Cache Containers

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There are many different types of containers used to create geocaches. These containers can be categorized into four different groups, depending on the cache size: Micro, Small, Regular and Large.

Contents

Micro Containers

A Bison Tube (and a dime, to show relative size)
A Blinker (and a dime, to show relative size)

There are many different types of micro containers used in hiding a cache, some of these include:

  • Film cans
  • Bison Tubes
  • Magnetic Hide-A-Keys
  • Altoids tins (although they rust and are not waterproof)
  • Pill bottles
  • Pill vials & holders
  • Tic-Tac containers
  • Breath-strips containers
  • Magnetic strips
  • Match holders
  • Beach safes
  • Oboe reed case
  • Blinkers

Small Containers

Cache containers that are not quite a micro container, nor as large as a regular sized container, are categorized as a small cache. Some small containers include:

Regular Containers

A classic geocache: A regular size cache in a 50mm ammo box.

Regular containers are containers that are large enough to hold a logbook and still have plenty of room left over for trade items. Some examples of regular sized cache containers are:

Large Containers

There are some cache containers that will not fall into any of the other categories because they are very large. Some examples of large cache containers are:

  • 5-gallon buckets
  • Rubbermaid Action-Packers (24 Gallon)
  • Trashcans
  • Abandoned Railroad Box-Cars
  • Abandoned Bomb Shelters

Cache containers to stay away from

Unused sewer pipes

These containers are quite prone to leaking when they are cooled down in the winter, and then thawed out, creating a vacuum which sucks water into the pipe. Also, these containers resemble pipe bombs, and may create quite a disturbance if discovered by a muggle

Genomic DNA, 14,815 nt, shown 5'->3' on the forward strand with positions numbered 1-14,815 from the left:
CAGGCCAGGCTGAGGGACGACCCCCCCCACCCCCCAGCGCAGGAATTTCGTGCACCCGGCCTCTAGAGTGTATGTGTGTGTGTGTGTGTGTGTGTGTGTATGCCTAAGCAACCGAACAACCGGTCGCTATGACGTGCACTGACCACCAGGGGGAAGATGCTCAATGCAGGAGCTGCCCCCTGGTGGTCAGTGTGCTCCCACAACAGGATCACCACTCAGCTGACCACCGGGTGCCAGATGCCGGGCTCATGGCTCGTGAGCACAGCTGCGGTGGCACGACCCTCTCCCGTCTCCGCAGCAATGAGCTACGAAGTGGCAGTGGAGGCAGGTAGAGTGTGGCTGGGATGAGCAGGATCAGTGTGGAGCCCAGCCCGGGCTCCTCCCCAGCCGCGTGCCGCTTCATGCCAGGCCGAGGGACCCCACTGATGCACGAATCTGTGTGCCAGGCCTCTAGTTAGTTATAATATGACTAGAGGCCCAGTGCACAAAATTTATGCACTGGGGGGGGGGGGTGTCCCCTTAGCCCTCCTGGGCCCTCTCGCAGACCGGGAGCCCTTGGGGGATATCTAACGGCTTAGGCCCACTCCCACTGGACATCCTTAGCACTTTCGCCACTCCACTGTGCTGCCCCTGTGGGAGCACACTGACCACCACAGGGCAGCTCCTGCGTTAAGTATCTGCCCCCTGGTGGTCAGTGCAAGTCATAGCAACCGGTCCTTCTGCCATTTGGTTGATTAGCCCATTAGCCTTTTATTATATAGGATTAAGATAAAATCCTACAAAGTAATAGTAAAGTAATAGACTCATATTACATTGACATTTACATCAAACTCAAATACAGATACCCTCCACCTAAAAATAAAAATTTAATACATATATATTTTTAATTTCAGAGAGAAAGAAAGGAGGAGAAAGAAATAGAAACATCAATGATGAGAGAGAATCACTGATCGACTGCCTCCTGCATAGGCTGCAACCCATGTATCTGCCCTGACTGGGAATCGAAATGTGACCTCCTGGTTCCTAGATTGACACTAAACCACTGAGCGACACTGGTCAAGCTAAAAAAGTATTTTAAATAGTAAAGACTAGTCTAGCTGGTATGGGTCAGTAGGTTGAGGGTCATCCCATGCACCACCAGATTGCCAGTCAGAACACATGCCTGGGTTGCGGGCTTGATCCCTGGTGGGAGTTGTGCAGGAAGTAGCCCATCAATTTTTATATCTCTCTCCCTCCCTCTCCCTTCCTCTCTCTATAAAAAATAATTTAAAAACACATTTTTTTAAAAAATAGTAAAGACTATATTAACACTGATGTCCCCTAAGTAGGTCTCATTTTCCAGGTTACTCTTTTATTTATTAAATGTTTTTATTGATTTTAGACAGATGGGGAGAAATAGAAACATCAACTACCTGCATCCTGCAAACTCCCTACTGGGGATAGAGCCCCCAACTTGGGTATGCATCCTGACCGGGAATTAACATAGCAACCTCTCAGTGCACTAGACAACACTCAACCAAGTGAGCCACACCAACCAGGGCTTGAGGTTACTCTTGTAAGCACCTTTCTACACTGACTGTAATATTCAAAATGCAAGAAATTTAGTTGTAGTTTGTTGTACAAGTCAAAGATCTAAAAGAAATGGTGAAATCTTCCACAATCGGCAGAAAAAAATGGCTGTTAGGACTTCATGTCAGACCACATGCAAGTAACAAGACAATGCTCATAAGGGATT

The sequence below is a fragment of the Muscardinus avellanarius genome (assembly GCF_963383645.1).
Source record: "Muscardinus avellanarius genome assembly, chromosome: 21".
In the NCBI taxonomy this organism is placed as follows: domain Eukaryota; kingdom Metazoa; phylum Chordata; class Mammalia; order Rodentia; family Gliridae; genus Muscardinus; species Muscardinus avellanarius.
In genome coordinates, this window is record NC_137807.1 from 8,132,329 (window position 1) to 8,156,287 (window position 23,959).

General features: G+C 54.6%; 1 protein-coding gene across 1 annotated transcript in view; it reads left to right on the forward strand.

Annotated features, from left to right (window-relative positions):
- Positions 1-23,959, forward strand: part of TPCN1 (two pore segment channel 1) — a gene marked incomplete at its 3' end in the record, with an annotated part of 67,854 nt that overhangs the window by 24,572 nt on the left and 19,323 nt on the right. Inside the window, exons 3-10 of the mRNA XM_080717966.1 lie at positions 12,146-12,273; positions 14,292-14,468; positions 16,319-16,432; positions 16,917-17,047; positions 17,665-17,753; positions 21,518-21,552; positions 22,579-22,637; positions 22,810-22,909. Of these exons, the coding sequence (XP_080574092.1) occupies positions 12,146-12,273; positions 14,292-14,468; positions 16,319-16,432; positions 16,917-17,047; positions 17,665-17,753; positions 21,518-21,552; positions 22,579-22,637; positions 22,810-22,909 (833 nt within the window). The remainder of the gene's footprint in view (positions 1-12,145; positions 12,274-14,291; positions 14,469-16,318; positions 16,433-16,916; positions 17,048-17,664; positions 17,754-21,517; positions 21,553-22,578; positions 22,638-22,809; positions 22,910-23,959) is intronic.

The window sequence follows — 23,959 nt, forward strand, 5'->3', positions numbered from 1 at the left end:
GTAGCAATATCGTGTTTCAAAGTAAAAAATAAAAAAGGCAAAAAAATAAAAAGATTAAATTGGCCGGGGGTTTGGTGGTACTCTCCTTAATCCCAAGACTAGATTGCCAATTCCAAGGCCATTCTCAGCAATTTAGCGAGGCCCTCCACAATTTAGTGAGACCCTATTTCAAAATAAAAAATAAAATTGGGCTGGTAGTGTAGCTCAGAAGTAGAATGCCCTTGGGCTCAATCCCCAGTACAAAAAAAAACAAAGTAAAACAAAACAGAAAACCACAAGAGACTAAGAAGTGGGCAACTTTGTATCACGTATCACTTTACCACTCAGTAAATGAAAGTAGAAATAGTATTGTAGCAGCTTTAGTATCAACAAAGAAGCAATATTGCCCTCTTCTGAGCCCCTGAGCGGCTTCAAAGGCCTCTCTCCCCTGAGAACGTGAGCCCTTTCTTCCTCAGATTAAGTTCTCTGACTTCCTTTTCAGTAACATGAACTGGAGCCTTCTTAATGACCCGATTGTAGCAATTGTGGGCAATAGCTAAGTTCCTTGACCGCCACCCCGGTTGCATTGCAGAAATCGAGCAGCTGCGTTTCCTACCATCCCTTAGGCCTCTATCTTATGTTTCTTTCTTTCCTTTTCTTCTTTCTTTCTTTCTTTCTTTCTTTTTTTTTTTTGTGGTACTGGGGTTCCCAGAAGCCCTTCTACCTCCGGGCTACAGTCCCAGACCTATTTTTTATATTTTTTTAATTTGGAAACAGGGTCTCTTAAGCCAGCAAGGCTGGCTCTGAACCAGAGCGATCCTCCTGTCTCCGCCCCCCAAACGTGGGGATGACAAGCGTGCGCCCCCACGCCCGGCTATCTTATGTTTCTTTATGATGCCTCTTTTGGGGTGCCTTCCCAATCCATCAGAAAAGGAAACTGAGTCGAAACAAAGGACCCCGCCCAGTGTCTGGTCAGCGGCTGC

Leak Prone containers

There are some containers that just will not keep the water out. Some of these are:

  • Altoids tins
  • Tic-tac or Listerine containers
  • Semi-disposable containers (Ziploc Snap 'n Seal, GladWare, etc.)

Glass containers

You should not hide anything in a glass container. Glass containers can crack or shatter if they get frozen, dropped or stepped on. The broken glass is then potentially dangerous to animals and cachers.


Food containers

Food containers smell like food, and critters will nibble on or otherwise disturb them. Even if you wash them really well, they still smell like food to animals.


Good cache containers

Many of these containers have gaskets to keep moisture out.

Ammo cans

These containers are dry, rugged, cache containers from heaven. They have been known to survive floods, fires, tornadoes and everything else Mother Nature can seem to throw at them. They come in lots of different sizes to suit your caching needs.

Beach safes

Waterproof plastic storage containers designed for beach use. They are called "sport cases" by some manufacturers.

Decon Containers

One of the definitive containers for a small size cache, decon containers are designed to hold military decontamination kits. Available at military-surplus stores, empty decon containers are waterproof, durable, and relatively inexpensive.

Before using one as a geocache container, you should sand off the warnings molded into the plastic lid, and peel off (or cover up) the military warning label on the container itself.

Pill Containers

The best known are the metal bison tubes, but most pill containers (designed to protect medication, vitamins, etc.) make good waterproof micro-cache containers.

Quality Airtight Food Containers

  • Lock&Lock
  • Nalgene® straight-sided jars
  • Nalgene® water bottles (although their neck is small, relative to the volume of the container)

Waterproof Equipment Cases

These are very effective, but they are also expensive.

Waterproof Match Boxes

These inexpensive plastic containers have screw-top lids with a great waterproof seal. They are a little longer and a little narrower than the typical film canister. They usually cost less than a dollar.

Places To Buy

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